OAKLAND, CALIFORNIA, USA—Former Good Morning America host Joan Lunden made a splash by appearing bald on the cover of People magazine last month. But she also made an important statement about the plight of uninsured cancer sufferers.
Lunden, one of today’s most prominent breast cancer patients, calls herself “lucky” after winning a battle with her insurance company. In her People interview, (Oct. 6, 2014) she asks, “What if you don’t win against your insurance company? Or have insurance at all? Or the time to take the better part of the week off to get treatment? How many bosses are okay with that?”
“Lunden’s shout-out for the uninsured highlights a predicament affecting hundreds of thousands of Americans today,” says author, philanthropist, and founder of the Love From Margot Foundation Mike Murphy. “The American Cancer Society has found that uninsured patients are twice as likely to die as those with coverage, and tend to include more women and minorities. Even those with insurance often face loss of income and are unable to support their families while undergoing treatment.”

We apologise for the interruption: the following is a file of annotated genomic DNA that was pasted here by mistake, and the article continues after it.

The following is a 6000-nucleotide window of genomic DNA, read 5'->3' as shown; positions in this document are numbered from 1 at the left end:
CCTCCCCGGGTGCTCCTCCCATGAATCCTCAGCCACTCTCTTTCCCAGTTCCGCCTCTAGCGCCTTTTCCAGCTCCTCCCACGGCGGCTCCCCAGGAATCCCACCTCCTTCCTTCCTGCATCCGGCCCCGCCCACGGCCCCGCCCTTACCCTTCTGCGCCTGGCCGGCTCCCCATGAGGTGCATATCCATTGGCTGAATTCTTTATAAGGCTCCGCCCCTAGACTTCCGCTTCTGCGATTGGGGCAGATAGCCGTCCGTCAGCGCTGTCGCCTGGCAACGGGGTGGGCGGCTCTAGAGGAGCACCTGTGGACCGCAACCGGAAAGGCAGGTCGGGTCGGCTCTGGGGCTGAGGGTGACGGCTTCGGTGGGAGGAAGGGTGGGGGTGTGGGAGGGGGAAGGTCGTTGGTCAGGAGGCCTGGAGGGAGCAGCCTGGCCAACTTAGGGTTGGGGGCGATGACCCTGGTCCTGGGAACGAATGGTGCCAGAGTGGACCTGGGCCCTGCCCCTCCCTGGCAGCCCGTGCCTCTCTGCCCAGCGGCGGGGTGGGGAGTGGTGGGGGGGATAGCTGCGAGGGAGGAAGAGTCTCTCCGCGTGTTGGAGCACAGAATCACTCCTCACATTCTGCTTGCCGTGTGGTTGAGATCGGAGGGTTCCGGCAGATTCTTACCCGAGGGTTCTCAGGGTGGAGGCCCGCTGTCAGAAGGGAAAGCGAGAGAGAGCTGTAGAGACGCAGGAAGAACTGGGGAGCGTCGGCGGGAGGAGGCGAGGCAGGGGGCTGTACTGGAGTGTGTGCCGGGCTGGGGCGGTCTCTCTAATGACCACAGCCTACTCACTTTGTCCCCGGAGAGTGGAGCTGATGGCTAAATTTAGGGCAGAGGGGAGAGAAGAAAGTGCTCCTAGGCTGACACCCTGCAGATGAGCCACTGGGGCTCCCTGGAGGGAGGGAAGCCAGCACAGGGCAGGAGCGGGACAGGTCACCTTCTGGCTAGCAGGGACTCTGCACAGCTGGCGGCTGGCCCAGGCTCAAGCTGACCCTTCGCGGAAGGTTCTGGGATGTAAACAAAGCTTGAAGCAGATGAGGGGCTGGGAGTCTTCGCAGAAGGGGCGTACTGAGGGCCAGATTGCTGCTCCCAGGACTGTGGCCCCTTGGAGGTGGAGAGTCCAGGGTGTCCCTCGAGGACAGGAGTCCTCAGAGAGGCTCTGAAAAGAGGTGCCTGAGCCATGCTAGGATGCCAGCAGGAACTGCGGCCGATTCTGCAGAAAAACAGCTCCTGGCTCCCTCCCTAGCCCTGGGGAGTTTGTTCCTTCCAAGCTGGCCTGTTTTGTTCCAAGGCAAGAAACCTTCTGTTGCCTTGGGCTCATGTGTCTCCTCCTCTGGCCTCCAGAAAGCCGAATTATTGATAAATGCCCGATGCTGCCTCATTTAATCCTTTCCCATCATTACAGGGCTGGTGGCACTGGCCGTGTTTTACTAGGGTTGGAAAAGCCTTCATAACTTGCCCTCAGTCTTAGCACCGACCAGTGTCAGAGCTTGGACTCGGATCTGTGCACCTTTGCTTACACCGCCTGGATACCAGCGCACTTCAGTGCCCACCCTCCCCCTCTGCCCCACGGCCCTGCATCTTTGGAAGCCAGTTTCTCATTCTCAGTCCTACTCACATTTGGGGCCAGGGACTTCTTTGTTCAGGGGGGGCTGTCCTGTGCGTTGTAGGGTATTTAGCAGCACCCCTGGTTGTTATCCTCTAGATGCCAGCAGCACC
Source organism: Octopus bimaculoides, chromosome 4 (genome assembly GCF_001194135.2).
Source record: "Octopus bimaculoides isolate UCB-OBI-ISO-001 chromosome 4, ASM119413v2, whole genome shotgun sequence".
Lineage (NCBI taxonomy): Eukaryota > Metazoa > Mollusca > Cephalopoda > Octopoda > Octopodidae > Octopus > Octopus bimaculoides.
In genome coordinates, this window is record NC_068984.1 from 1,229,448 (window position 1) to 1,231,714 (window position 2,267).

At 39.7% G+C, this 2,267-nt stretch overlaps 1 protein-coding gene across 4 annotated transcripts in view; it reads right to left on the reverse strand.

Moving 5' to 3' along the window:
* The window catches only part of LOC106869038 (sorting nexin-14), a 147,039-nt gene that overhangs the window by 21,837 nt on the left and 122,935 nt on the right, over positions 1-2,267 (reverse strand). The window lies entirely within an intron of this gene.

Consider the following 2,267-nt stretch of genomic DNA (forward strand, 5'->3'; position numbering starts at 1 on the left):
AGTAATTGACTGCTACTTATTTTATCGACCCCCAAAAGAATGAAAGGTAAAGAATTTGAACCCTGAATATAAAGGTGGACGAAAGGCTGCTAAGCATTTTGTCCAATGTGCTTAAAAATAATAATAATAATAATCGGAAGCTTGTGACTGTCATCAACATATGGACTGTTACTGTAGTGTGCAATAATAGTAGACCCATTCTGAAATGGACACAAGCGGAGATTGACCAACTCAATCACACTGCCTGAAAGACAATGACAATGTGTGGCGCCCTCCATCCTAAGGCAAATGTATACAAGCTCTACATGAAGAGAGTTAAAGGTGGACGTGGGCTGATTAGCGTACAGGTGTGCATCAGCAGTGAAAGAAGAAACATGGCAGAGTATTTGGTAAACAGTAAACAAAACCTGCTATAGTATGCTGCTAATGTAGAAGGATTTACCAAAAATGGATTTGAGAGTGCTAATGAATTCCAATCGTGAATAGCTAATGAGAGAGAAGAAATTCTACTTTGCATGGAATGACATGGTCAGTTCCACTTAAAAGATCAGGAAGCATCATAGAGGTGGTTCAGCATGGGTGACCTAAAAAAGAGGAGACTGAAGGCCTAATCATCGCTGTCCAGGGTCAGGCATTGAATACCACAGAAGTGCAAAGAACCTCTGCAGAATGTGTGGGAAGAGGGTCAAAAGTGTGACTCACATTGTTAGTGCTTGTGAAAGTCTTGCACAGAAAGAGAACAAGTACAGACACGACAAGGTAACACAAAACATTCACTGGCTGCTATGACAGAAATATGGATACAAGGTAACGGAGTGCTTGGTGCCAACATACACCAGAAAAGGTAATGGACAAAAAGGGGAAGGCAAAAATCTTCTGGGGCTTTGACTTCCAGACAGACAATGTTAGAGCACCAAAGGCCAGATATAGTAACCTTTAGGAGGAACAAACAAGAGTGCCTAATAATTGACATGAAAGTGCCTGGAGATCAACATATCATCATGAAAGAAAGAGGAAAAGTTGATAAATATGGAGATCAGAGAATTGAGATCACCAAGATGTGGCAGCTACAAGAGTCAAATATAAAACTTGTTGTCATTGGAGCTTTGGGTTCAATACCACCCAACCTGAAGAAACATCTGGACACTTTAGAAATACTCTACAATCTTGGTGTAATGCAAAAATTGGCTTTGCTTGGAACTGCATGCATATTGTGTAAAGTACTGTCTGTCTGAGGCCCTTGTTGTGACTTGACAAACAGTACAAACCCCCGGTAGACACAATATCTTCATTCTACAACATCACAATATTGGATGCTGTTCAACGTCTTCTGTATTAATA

In his recently released book Love Unfiltered (Next Century Publishing, Sept. 1024) Murphy tells the story of how he realized the enormous disparity between rich and poor when it comes to access to medical care. “Cancer doesn’t discriminate,” he says, “but unfortunately our healthcare system still does.”
Murphy lost his wife Margot to the disease in 2011, and in her memory, started the Love From Margot Foundation, which provides financial, emotional, and spiritual support to low-income and uninsured women with cancer in the San Francisco Bay Area and the Coachella Valley Region of California.
[OPTION 1] The Love From Margot Foundation website, www.LoveFromMargot.com, offers ways to support this critical work, and shares the moving and eye-opening stories of many of the women the Foundation has helped.
[OPTION 2] Mike Murphy’s Love Unfiltered is a powerful and inspiring story of love, loss, and redemption, highlighting the challenges faced by cancer patients and demonstrating the difference one man can make.